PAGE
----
I’m a new associate in BigLaw. My very experienced assistant tells me I need to put some personal things in my office. Right now there is a single framed print and that’s it. My diplomas and bar admission are getting framed, so they’ll go up soon. Books are all firm-issued. But there’s a large (5 foot wide?) space between my desk and the door. What goes there?? A small sofa or cushy chair?? Coat rack? Something else? Nothing? It would be nice to have something to nap on for an all nighter but the guys don’t have those…
What about photos? Plants? Other?
There aren’t a lot of women at my firm (surprise!), so I can’t really copy what they did. Help is appreciated!
This can be a tricky subject for anyone — we all know that guy who has far too many toys in his office. We’re going to go out on a limb and say that as long as you keep it professional, it doesn’t really matter how personal it is. You can personalize your office, obviously, in a variety of ways. Our thoughts, after the jump:
There are big ways you can personalize your office:
- Extra furniture. For our $.02, we say if you have room for a couch, go for one — even if it’s just one of the cheaper ones Ikea has to offer. First, now you have a welcoming place for meetings in your office; second, when you’ve been working at the office for 20+ hours you get REALLY sick of your desk chair and need someplace else to work that’s comfortable.
- Rugs. We’re not a huge fan of rugs — they always seem to make people trip — but you may want to consider a floorcloth or a floor mat.
- Lamps. We know a number of people who got different lamps for their office — it certainly adds a touch of elegance to the room, plus then they don’t have to use overhead lighting.
- Plants. Every year for your birthday, ask your family and/or your significant other to send a plant instead of flowers. Yes, it’s something to water and take care of, but having something alive and green tends to cheer you up. Flowers are another great way — we once knew a lawyer who would buy flowers every week for his office. It added a lot of color and vibrance to his office.
- Paintings. Whatever you do, get the painting framed — we once knew someone who had a poster taped to her wall. It looked like the kind of thing that she’d had with her through college and law school — tattered edges and such — but it always struck us as odd. If you DO have something sentimental that you’d like to have in your office — maybe it’s ugly or in bad shape or an “inside joke” that doesn’t look like a normal painting — put it where you will be the primary person looking at it: the wall behind where your visitors would sit (which also is hopefully a wall that isn’t visible from the hall).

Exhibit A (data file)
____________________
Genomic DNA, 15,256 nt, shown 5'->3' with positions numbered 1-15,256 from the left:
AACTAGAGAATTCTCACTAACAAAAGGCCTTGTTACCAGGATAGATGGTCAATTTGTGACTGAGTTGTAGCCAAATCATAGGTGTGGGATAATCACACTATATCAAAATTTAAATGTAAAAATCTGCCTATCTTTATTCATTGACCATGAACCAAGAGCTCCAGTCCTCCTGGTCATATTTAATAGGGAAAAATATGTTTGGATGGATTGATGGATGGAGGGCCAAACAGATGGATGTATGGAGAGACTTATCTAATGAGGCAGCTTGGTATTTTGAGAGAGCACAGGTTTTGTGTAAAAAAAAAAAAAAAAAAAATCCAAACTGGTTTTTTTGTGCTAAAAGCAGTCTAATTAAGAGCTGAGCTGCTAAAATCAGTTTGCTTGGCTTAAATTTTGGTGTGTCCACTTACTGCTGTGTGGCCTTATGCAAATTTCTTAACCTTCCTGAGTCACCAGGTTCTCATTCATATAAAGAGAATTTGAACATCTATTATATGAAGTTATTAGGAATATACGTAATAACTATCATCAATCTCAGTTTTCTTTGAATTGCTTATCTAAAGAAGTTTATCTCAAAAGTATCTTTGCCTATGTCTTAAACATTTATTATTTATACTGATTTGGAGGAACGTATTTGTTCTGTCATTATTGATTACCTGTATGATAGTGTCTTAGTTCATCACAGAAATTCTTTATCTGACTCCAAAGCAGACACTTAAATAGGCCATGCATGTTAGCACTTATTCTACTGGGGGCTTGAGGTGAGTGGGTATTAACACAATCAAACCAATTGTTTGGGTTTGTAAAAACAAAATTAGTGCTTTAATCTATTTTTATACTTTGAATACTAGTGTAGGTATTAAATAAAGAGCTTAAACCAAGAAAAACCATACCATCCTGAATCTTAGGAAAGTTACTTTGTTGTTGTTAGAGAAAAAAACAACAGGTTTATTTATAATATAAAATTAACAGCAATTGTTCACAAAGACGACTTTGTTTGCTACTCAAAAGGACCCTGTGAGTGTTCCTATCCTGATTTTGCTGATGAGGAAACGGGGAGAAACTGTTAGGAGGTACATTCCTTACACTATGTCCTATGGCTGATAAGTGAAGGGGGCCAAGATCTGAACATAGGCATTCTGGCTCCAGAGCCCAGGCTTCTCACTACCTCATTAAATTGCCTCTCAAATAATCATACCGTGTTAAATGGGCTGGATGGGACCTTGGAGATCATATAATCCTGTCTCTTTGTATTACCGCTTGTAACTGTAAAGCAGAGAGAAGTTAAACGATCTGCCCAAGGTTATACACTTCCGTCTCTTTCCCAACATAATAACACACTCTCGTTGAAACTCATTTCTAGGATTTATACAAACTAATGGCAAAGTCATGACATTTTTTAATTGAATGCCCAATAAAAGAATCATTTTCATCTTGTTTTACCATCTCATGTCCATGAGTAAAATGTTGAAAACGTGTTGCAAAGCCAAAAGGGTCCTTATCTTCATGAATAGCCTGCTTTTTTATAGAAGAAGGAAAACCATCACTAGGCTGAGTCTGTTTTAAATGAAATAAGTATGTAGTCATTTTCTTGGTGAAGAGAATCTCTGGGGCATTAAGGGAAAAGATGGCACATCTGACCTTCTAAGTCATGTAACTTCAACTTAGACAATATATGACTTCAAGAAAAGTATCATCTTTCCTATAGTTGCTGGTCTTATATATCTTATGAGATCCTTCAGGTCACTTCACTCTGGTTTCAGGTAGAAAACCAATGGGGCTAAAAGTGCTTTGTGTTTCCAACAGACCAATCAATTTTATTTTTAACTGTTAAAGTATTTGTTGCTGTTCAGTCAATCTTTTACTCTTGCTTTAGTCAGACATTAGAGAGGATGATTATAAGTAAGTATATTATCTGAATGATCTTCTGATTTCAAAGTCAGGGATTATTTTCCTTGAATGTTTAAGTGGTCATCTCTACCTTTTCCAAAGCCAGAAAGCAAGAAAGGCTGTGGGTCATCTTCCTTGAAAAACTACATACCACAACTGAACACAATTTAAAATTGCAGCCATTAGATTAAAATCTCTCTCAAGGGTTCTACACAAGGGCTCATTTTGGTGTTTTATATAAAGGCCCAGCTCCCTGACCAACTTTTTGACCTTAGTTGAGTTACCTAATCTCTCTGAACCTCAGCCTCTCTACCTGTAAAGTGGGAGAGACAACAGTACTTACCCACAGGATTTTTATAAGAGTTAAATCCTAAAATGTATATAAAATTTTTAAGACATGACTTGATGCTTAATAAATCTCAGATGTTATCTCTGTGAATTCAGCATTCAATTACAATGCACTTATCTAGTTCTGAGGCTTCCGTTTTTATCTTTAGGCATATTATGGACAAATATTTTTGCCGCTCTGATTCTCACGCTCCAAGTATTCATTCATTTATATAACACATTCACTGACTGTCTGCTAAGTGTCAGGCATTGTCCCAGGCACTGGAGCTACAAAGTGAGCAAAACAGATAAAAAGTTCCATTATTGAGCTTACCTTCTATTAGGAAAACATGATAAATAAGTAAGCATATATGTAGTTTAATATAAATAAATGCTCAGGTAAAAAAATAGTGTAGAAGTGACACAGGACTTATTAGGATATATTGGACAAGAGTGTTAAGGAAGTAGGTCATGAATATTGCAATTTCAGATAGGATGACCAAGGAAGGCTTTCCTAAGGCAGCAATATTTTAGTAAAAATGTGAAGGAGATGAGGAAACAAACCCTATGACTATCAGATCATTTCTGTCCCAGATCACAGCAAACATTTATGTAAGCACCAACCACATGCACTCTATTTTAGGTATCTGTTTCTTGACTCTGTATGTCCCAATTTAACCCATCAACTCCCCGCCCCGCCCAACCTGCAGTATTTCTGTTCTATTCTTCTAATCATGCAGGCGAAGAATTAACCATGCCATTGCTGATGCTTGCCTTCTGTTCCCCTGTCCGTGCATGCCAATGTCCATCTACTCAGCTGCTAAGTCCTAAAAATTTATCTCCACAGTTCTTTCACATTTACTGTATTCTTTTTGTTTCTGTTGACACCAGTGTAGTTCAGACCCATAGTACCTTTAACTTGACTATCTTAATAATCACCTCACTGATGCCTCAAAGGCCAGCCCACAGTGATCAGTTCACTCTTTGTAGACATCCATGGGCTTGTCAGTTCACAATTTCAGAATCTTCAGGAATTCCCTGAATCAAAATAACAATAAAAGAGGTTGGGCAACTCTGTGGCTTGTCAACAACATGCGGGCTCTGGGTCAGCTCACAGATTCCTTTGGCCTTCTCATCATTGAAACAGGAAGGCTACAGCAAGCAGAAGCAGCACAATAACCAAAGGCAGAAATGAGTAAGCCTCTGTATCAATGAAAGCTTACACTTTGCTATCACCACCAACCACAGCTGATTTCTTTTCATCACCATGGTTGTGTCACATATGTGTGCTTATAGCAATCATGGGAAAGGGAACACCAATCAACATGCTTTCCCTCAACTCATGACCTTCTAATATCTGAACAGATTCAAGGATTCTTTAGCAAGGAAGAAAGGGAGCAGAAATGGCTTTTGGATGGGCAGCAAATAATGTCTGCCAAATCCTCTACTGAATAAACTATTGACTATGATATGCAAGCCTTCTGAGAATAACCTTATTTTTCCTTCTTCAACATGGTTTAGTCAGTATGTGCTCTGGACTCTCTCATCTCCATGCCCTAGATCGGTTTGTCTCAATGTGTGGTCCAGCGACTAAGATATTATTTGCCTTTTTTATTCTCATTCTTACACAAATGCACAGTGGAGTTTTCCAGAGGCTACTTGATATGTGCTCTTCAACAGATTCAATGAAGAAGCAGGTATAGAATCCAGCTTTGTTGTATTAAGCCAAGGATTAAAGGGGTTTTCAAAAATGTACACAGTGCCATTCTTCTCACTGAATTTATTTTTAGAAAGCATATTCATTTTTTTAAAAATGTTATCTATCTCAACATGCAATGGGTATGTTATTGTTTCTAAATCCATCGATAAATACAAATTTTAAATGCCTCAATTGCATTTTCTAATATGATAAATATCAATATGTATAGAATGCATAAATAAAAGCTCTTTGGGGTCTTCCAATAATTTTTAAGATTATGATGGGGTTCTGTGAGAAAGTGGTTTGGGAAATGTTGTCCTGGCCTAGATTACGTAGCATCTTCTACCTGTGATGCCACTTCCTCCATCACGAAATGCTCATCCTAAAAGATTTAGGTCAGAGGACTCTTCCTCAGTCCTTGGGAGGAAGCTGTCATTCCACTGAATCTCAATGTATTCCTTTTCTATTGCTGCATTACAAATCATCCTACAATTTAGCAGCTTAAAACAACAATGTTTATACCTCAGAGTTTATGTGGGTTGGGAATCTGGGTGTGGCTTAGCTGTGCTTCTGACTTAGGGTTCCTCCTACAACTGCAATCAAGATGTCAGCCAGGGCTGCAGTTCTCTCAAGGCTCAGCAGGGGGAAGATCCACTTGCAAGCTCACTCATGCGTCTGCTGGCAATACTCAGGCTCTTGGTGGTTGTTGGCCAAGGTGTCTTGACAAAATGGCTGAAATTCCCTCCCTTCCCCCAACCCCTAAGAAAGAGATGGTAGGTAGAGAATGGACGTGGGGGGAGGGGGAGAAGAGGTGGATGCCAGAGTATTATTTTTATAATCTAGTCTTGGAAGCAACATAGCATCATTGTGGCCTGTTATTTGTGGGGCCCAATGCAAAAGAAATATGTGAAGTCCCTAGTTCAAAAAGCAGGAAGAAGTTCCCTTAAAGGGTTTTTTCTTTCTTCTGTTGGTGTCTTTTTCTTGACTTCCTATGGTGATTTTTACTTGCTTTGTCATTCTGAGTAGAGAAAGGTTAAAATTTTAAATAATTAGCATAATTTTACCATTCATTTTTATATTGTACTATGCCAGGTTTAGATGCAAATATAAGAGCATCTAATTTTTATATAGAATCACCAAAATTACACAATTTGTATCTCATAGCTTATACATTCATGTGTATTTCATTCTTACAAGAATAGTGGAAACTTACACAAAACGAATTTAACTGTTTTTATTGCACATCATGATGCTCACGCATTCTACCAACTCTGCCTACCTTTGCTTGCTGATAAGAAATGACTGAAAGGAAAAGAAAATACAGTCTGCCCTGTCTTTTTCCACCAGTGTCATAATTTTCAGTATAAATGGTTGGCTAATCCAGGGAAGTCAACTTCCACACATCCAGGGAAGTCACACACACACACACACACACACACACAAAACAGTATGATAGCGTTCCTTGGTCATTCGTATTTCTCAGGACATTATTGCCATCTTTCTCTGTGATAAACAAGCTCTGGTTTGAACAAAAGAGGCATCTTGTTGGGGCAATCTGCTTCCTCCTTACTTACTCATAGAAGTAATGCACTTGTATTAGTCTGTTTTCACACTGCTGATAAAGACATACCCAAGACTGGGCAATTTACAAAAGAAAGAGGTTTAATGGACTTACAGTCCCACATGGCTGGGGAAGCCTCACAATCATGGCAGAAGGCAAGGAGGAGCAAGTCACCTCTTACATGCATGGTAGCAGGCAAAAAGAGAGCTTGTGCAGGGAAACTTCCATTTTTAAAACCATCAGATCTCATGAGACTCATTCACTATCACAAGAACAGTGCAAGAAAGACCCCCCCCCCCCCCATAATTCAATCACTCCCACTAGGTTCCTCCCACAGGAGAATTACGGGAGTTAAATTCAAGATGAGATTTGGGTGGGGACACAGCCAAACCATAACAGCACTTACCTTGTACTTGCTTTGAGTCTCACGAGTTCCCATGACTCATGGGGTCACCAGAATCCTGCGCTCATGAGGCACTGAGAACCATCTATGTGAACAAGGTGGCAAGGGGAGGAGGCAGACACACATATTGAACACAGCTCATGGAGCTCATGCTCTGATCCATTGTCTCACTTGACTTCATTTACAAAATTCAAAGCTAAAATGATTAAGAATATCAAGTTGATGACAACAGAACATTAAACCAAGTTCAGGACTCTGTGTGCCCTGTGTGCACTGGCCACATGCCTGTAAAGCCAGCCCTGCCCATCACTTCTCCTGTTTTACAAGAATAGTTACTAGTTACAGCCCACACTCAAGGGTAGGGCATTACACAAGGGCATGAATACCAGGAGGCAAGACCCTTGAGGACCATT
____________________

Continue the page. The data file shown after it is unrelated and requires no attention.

- Photos. This is another way to personalize your office, definitely, but be very careful what you display. A picture of you and your friends on Spring Break could be interpreted by someone who dislikes you as “party girl.” Not all innocent photos are great, either — a picture of you and your parents at your graduation, or of you and your husband at your wedding, could prevent others from seeing you as a woman to be reckoned with. (See our updated thoughts on this, below.)
Finally, there are some functional ways to personalize your office that probably SHOULDN’T be displayed, but will make you much more comfortable in it. For example: If you have space behind a door, consider getting a full-length mirror. We noticed an older male colleague had one, and so we spent the $10 at BB&B and got one — $10 we’ve never regretted. We can’t tell you how many times we’ve been saved from going to a meeting with our skirt twisted funnily. Other things we’d recommend as functional life-savers include a shoe rack for beneath your desk, and a refrigerator.
Jan. 2010 Update: This author has thought a lot about this post since my own wedding — the suggestion that one shouldn’t display a wedding photo in your office created quite a stir from the commenters. A) Display it if you want to. It’s kind of like Facebook privacy settings — it’s how much you want to reveal about yourself to the people you work with. I don’t plan to hang up a huge picture of us on the wall, but when I get around to it I fully intend to add some of our framed wedding pictures to a shelf in my office that faces my desk (not outwards). And/or, perhaps, create a collage for a mousepad. (I’m a bit behind on the wedding photo tasks, so right now the pics are limited to the screensaver and background screen image.) B) I laugh at the thought that I wanted to be “soft and romantic” on the wedding day (see my comment below) — particularly during the cocktail hour, I felt more like a manager than anything else, trying to arrange various group pictures. YOU, come here, picture time! GRANDMA, SMILE! Brother, get me FOOD! (Anyway….)